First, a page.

As Mike explored the look of the film, he painted with acrylic paints on black construction paper, Bloodworth explains. He kept saying, I want the movie to look like this. You know, Destino was an awe-inspiring, jaw dropping, oh, my gosh; were working on a Dali picture kind of experience. And treated with great reverence and quite serious filmmaking. Every meeting was very careful. This was not that way. This was Mike having fun in his room showing paintings, us showing our notes, his listening to that collaborating, changing, adapting. Mike was very collaborative. The Dali piece was really about reconstructing and resurrecting, and this was [about] creating from nothing, allowing Mike to do what he wanted to do hes one of the best character designers weve ever had at Disney.

Indeed, the filmmakers insist that theres never been a Disney film that brings the artists vision to the screen in such a pure, undiluted way. Gabriel, for his part, claims hes never experienced such freedom and discipline in features and is a better filmmaker as a result of his Lorenzo experience.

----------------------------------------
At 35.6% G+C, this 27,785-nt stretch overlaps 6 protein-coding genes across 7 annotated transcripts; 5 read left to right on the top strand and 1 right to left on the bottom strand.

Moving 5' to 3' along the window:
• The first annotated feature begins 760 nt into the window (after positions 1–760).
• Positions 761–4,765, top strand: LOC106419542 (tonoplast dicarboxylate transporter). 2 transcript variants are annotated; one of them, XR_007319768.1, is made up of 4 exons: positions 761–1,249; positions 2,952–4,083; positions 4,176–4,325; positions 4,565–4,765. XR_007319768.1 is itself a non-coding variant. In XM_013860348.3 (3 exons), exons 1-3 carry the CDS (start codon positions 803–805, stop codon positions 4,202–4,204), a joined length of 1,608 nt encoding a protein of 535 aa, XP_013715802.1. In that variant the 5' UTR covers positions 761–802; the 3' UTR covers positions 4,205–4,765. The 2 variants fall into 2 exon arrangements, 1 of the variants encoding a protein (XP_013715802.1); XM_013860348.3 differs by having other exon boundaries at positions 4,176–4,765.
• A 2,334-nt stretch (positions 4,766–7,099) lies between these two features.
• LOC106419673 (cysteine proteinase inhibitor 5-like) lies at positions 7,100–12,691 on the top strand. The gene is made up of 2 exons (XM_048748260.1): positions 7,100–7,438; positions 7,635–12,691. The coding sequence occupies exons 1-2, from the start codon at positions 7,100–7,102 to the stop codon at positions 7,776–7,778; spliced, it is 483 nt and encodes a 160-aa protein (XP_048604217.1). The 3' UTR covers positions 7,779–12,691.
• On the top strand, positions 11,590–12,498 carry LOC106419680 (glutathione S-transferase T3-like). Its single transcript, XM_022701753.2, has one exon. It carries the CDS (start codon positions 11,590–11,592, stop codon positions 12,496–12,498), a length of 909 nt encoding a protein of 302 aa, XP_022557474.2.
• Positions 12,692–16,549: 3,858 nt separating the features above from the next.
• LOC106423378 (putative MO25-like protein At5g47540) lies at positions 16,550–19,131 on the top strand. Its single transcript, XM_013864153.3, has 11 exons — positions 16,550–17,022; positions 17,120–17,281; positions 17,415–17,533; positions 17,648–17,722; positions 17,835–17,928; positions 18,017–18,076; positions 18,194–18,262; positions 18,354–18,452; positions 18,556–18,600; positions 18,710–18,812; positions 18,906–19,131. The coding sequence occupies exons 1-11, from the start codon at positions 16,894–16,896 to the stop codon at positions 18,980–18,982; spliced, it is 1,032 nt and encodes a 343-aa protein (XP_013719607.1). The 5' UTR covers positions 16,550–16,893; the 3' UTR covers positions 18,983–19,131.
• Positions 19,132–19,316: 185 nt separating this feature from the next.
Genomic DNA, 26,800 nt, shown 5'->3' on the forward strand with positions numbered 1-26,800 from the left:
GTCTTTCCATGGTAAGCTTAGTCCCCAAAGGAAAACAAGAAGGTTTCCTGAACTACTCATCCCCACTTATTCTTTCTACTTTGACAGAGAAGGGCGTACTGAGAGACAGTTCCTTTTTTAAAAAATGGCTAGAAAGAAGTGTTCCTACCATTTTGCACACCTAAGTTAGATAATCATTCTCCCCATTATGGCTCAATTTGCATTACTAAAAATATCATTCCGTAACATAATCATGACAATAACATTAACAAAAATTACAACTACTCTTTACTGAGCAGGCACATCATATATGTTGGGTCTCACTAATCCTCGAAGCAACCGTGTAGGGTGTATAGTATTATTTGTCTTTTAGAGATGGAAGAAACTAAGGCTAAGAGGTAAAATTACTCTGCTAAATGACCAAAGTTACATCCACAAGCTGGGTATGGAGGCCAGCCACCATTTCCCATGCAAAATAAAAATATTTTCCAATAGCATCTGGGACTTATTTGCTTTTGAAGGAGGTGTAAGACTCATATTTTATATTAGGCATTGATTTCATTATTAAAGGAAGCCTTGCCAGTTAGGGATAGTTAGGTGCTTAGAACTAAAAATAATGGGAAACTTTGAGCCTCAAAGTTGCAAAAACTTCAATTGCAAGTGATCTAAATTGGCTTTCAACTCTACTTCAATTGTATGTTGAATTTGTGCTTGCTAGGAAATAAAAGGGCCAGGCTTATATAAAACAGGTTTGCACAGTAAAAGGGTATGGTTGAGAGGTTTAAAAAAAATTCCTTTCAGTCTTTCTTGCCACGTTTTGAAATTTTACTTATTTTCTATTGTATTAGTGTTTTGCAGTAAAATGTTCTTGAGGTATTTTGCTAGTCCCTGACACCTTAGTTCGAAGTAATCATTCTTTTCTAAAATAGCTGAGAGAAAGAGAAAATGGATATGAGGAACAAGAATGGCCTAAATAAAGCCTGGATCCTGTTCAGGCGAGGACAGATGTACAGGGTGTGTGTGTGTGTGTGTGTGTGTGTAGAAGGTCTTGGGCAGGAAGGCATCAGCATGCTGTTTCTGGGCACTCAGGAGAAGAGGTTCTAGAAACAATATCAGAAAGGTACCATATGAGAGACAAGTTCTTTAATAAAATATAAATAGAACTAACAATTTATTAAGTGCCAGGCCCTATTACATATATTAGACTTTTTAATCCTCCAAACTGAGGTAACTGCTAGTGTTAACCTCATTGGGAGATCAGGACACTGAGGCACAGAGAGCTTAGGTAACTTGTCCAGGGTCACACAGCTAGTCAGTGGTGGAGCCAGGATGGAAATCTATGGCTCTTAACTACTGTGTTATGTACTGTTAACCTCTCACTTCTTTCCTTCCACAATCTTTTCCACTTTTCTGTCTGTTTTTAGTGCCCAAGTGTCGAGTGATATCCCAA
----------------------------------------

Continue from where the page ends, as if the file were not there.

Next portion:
Taming the Tail: Lorenzo does a furious tango with his posterior appendage. Joe Grants original story premise and designs became the basis for this moving painting.

Taming the Tail: Lorenzo does a furious tango with his posterior appendage. Joe Grants original story premise and designs became the basis for this moving painting.

But he had lots of help. Hahns pictures from a trip to Buenos Aires inspired Lorenzos South American feel with brightly colored buildings, kitschy souvenirs, great wrought iron lamps and music pouring out of every window. I love [Lorenzo] because its so personal, Hahn opines. I love the idea of taking one guys artwork and making it into a short because animation is so collaborative and very hard for an artist. Occasionally you see it. I mean, maybe in Triplets of Belleville or maybe in Sleeping Beauty you saw Eyvind Earles hand in it. But its rare.

Gabriel continues: Everyone seemed to love the bright neon blue paintings I did in the beginning. They were loose and simple, with very little detail and no exterior lines. Lorenzo almost had a sloppy feel to him with white eyes and a little button nose. I wanted to be able to see the brushstrokes on screen and to give everything a facile, effortless quality, even though we would paint things 50 times to make it look that way.